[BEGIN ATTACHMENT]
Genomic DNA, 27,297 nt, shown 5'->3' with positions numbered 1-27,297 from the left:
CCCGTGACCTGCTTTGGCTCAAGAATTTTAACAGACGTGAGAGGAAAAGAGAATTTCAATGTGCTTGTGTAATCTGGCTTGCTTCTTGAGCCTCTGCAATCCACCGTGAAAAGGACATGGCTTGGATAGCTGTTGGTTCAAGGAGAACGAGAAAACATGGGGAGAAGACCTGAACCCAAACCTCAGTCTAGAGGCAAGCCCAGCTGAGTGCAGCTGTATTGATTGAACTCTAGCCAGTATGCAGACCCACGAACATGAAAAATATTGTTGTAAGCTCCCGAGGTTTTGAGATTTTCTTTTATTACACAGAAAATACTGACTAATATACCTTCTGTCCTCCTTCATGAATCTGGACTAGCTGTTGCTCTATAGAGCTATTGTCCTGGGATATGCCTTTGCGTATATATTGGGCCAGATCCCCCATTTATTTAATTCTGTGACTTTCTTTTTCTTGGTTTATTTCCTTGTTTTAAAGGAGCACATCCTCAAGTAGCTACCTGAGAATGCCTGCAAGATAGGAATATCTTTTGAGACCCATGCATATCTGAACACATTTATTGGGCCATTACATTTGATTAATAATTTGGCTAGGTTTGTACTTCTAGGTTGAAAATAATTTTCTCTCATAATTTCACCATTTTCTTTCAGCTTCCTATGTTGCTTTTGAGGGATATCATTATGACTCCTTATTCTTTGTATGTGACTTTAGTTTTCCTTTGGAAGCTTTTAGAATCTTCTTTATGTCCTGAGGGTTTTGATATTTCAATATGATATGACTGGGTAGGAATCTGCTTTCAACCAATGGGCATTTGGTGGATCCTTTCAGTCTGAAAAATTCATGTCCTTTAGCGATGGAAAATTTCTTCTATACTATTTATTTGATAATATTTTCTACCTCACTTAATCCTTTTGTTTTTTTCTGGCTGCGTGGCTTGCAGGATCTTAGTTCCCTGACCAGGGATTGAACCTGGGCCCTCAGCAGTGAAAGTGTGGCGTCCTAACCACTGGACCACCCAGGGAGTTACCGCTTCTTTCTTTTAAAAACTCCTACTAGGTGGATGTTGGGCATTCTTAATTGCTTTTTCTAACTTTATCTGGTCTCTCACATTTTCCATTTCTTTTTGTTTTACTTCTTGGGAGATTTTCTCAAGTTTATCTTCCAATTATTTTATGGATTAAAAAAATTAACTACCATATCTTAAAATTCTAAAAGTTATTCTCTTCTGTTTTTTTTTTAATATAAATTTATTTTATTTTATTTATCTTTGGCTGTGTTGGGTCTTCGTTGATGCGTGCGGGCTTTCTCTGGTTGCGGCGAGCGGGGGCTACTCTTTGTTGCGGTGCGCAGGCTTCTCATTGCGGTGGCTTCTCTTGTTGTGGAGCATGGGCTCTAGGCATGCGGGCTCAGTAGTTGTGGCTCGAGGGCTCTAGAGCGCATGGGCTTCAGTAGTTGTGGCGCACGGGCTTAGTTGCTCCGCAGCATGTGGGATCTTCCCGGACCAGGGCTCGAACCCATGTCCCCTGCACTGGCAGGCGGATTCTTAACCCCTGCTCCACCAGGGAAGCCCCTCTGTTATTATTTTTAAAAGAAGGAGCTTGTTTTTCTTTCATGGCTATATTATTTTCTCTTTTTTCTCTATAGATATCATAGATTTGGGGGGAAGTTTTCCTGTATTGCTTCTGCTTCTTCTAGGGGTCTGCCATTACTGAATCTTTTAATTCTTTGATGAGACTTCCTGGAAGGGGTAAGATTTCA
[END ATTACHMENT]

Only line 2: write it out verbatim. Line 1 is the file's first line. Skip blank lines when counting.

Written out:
CCCGTGACCTGCTTTGGCTCAAGAATTTTAACAGACGTGAGAGGAAAAGAGAATTTCAATGTGCTTGTGTAATCTGGCTTGCTTCTTGAGCCTCTGCAATCCACCGTGAAAAGGACATGGCTTGGATAGCTGTTGGTTCAAGGAGAACGAGAAAACATGGGGAGAAGACCTGAACCCAAACCTCAGTCTAGAGGCAAGCCCAGCTGAGTGCAGCTGTATTGATTGAACTCTAGCCAGTATGCAGACCCACGAACATGAAAAATATTGTTGTAAGCTCCCGAGGTTTTGAGATTTTCTTTTATTACACAGAAAATACTGACTAATATACCTTCTGTCCTCCTTCATGAATCTGGACTAGCTGTTGCTCTATAGAGCTATTGTCCTGGGATATGCCTTTGCGTATATATTGGGCCAGATCCCCCATTTATTTAATTCTGTGACTTTCTTTTTCTTGGTTTATTTCCTTGTTTTAAAGGAGCACATCCTCAAGTAGCTACCTGAGAATGCCTGCAAGATAGGAATATCTTTTGAGACCCATGCATATCTGAACACATTTATTGGGCCATTACATTTGATTAATAATTTGGCTAGGTTTGTACTTCTAGGTTGAAAATAATTTTCTCTCATAATTTCACCATTTTCTTTCAGCTTCCTATGTTGCTTTTGAGGGATATCATTATGACTCCTTATTCTTTGTATGTGACTTTAGTTTTCCTTTGGAAGCTTTTAGAATCTTCTTTATGTCCTGAGGGTTTTGATATTTCAATATGATATGACTGGGTAGGAATCTGCTTTCAACCAATGGGCATTTGGTGGATCCTTTCAGTCTGAAAAATTCATGTCCTTTAGCGATGGAAAATTTCTTCTATACTATTTATTTGATAATATTTTCTACCTCACTTAATCCTTTTGTTTTTTTCTGGCTGCGTGGCTTGCAGGATCTTAGTTCCCTGACCAGGGATTGAACCTGGGCCCTCAGCAGTGAAAGTGTGGCGTCCTAACCACTGGACCACCCAGGGAGTTACCGCTTCTTTCTTTTAAAAACTCCTACTAGGTGGATGTTGGGCATTCTTAATTGCTTTTTCTAACTTTATCTGGTCTCTCACATTTTCCATTTCTTTTTGTTTTACTTCTTGGGAGATTTTCTCAAGTTTATCTTCCAATTATTTTATGGATTAAAAAAATTAACTACCATATCTTAAAATTCTAAAAGTTATTCTCTTCTGTTTTTTTTTTAATATAAATTTATTTTATTTTATTTATCTTTGGCTGTGTTGGGTCTTCGTTGATGCGTGCGGGCTTTCTCTGGTTGCGGCGAGCGGGGGCTACTCTTTGTTGCGGTGCGCAGGCTTCTCATTGCGGTGGCTTCTCTTGTTGTGGAGCATGGGCTCTAGGCATGCGGGCTCAGTAGTTGTGGCTCGAGGGCTCTAGAGCGCATGGGCTTCAGTAGTTGTGGCGCACGGGCTTAGTTGCTCCGCAGCATGTGGGATCTTCCCGGACCAGGGCTCGAACCCATGTCCCCTGCACTGGCAGGCGGATTCTTAACCCCTGCTCCACCAGGGAAGCCCCTCTGTTATTATTTTTAAAAGAAGGAGCTTGTTTTTCTTTCATGGCTATATTATTTTCTCTTTTTTCTCTATAGATATCATAGATTTGGGGGGAAGTTTTCCTGTATTGCTTCTGCTTCTTCTAGGGGTCTGCCATTACTGAATCTTTTAATTCTTTGATGAGACTTCCTGGAAGGGGTAAGATTTCA